15. 15. GOALS(CONT’D)Planning:-Intelligent agents must be able to set goalsand achieve them. They need a way to visualize the future and beable to make choices that maximize the utility (or "value") of theavailable choices.Natural language processing:-Natural language processing givesmachines the ability to read and understand the languages thathumans speak.
  16. 16. GOALS(CONT’D)Motion and manipulation:-The field of robotics is closely related toAI. Intelligence is required for robots to be able to handle suchtasks as object manipulation and navigation.Perception:-Machine perceptions the ability to useinput from sensors (such as cameras, microphones, sonar andothers more exotic) to deduce aspects of the world. Computervision is the ability to analyze visual input.
  17. 17. GOALS(CONT’D)Social intelligence:-Affective computing is the study anddevelopment of systems and devices that can recognize, interpret,process, and simulate human affects.General intelligence:-Most researchers think that their work willeventually be incorporated into a machine with generalintelligence (known as strong AI), combining all the skills aboveand exceeding human abilities at most or all of them. A fewbelieve that anthropomorphic features like artificialconsciousness or an artificial brain may be required for such aproject.
  18. 18. CATEGORIES OF A.I1. Conventional AI.2. Computational Intelligence (CI).1. Conventional AI :-Conventional AI mostly involves methodsnow classified as machine learning, characterized by formalismand statistical analysis. This is also known as symbolic AI, logicalAI, neat AI and Good Old Fashioned Artificial Intelligence(GOFAI).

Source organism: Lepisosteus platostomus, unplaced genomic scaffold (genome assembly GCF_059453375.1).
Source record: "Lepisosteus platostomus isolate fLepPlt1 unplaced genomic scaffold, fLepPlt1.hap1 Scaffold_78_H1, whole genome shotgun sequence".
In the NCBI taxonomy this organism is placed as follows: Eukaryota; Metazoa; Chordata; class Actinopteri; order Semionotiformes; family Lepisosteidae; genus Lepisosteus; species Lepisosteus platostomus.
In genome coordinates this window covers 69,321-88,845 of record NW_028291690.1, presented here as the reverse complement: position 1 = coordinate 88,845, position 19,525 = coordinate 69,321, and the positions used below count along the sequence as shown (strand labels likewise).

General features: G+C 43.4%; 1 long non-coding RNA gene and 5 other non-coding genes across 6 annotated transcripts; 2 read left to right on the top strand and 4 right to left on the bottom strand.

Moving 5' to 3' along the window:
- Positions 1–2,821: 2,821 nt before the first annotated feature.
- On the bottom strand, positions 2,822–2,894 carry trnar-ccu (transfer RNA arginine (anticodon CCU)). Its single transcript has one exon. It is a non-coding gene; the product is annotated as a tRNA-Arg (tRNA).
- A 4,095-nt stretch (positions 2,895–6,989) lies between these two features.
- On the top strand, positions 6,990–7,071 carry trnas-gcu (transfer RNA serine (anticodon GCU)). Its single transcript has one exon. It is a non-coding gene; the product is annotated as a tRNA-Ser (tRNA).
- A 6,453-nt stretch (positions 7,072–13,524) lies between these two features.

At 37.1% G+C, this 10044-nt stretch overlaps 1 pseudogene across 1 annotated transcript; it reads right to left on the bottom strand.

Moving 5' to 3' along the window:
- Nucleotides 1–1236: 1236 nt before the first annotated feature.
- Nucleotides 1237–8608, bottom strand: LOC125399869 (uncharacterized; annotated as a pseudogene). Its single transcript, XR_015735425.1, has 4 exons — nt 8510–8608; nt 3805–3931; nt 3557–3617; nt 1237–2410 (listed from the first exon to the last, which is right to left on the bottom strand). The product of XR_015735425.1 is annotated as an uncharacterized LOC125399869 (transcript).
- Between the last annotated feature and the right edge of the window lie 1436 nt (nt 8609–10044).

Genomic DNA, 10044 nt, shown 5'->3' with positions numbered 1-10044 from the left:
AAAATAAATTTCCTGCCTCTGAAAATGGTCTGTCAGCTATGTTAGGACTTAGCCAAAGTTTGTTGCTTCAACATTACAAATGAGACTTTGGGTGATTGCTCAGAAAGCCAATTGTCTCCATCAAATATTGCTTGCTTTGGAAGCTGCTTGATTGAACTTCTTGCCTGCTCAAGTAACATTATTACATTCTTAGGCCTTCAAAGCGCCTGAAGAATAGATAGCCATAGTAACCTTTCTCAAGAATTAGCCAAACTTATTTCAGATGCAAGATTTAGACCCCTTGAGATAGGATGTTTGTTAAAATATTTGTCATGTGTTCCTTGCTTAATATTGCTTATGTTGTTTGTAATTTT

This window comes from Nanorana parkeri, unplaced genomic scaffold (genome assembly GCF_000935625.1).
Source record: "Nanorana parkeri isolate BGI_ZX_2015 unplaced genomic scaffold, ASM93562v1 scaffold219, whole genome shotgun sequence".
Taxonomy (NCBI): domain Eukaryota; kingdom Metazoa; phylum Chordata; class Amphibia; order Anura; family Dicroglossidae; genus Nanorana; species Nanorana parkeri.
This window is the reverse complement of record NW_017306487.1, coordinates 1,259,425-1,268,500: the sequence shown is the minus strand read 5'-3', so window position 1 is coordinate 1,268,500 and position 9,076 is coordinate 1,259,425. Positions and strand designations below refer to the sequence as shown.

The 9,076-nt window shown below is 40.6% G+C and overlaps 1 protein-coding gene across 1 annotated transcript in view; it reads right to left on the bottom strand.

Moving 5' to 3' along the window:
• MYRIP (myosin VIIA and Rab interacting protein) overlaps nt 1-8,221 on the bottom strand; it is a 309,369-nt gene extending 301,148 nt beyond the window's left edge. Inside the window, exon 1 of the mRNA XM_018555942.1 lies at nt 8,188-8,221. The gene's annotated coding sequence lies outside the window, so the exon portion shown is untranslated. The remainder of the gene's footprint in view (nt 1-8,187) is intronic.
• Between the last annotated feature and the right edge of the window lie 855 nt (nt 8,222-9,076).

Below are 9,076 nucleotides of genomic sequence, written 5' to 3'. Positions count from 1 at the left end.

19. 19. CATEGORIES OF A.IMethods include:• Expert systems• Case based reasoning• Bayesian networks• Behavior based AI
  20. 20. CATEGORIES OF A.I2. Computational Intelligence (CI) :-Computational Intelligence involvesiterative development or learning (e.g. parameter tuning e.g. inconnectionist systems). Learning is based on empirical data andis associated with non-symbolic AI, scruffy AI and softcomputing.
  21. 21. CATEGORIES OF A.I• Methods include:• Neural networks:• Fuzzy systems:• Evolutionary computation:
  22. 22. CATEGORIES OF A.ITypical problems to which AI methods are applied :-• Pattern recognition• Optical character recognition• Handwriting recognition• Speech recognition• Face recognition• Natural language processing, Translation and Chatter bots• Non-linear control and Robotics• Computer vision, Virtual reality and Image processing• Game theory and Strategic planning
  23. 23. FIELDS OF A.I
  24. 24. FIELDS OF A.I1. Automation:-Automation is the use of machines, controlsystems and information technologies to optimize productivity inthe production of goods and delivery of services.
  25. 25. FIELDS (CONT’D)2. Cybernetics:-Cybernetics is that of artificial intelligence, wherethe aim is to show how artificially manufactured systems candemonstrate intelligent behavior.3. Hybrid intelligent system :-Hybridization of different intelligentsystems is an innovative approach to construct computationallyintelligent systems consisting of artificial neural network, fuzzyinference systems, rough set, approximate reasoning andderivative free optimization methods such as evolutionarycomputation, swarm intelligence, bacterial foraging and so on.
  26. 26. FIELDS(CONT’D)4. Intelligent agent:-In artificial intelligence, an intelligent agent (IA) isan autonomous entity which observes through sensors and actsupon an environment using actuators (i.e. it is an agent) anddirects its activity towards achieving goals.5. Intelligent control:-Intelligent Control or self- organising/learningcontrol is a new emerging discipline that is designed to deal withproblems. Rather than being model based, it is experiential based.
  27. 27. FIELDS(CONT’D)6. Automated reasoning:-The study of automated reasoning helps producesoftware that allows computers to reason completely, or nearlycompletely, automatically.7. Data mining:-The overall goal of the data mining process is toextract information from a data set and transform it into anunderstandable structure for further use.8. Behavior-based robotics:-Behavior-based robotics is a branch of roboticsthat bridges artificial intelligence (AI), engineering and cognitivescience.